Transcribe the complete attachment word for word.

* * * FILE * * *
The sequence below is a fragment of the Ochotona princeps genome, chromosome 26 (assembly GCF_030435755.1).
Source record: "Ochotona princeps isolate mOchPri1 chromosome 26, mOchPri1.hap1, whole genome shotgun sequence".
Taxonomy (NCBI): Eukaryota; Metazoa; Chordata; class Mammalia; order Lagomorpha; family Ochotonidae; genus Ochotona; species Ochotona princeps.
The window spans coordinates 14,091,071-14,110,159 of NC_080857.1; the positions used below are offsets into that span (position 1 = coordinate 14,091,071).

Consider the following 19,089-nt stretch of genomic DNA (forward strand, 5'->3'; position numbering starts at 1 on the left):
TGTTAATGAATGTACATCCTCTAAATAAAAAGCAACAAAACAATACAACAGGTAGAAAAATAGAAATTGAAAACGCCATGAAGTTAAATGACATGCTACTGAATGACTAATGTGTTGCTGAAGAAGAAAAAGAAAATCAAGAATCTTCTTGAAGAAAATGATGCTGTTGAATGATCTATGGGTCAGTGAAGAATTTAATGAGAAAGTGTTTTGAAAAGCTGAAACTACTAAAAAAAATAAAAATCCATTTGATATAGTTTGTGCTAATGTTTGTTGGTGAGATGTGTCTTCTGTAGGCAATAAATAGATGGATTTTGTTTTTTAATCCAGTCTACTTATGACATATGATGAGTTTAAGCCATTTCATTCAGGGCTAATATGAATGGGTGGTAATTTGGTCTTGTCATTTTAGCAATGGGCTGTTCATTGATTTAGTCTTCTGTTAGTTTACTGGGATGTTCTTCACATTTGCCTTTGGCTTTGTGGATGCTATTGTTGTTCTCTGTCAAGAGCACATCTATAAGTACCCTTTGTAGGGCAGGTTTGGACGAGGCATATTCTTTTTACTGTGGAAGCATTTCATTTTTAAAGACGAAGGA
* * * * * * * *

The sequence below is a fragment of the Ochotona princeps genome, chromosome 26 (assembly GCF_030435755.1).
Source record: "Ochotona princeps isolate mOchPri1 chromosome 26, mOchPri1.hap1, whole genome shotgun sequence".
Taxonomy (NCBI): Eukaryota; Metazoa; Chordata; class Mammalia; order Lagomorpha; family Ochotonidae; genus Ochotona; species Ochotona princeps.
The window spans coordinates 14,091,071-14,110,159 of NC_080857.1; the positions used below are offsets into that span (position 1 = coordinate 14,091,071).

Consider the following 19,089-nt stretch of genomic DNA (forward strand, 5'->3'; position numbering starts at 1 on the left):
TGTTAATGAATGTACATCCTCTAAATAAAAAGCAACAAAACAATACAACAGGTAGAAAAATAGAAATTGAAAACGCCATGAAGTTAAATGACATGCTACTGAATGACTAATGTGTTGCTGAAGAAGAAAAAGAAAATCAAGAATCTTCTTGAAGAAAATGATGCTGTTGAATGATCTATGGGTCAGTGAAGAATTTAATGAGAAAGTGTTTTGAAAAGCTGAAACTACTAAAAAAAATAAAAATCCATTTGATATAGTTTGTGCTAATGTTTGTTGGTGAGATGTGTCTTCTGTAGGCAATAAATAGATGGATTTTGTTTTTTAATCCAGTCTACTTATGACATATGATGAGTTTAAGCCATTTCATTCAGGGCTAATATGAATGGGTGGTAATTTGGTCTTGTCATTTTAGCAATGGGCTGTTCATTGATTTAGTCTTCTGTTAGTTTACTGGGATGTTCTTCACATTTGCCTTTGGCTTTGTGGATGCTATTGTTGTTCTCTGTCAAGAGCACATCTATAAGTACCCTTTGTAGGGCAGGTTTGGACGAGGCATATTCTTTTTACTGTGGAAGCATTTCATTTTTAAAGACGAAGGA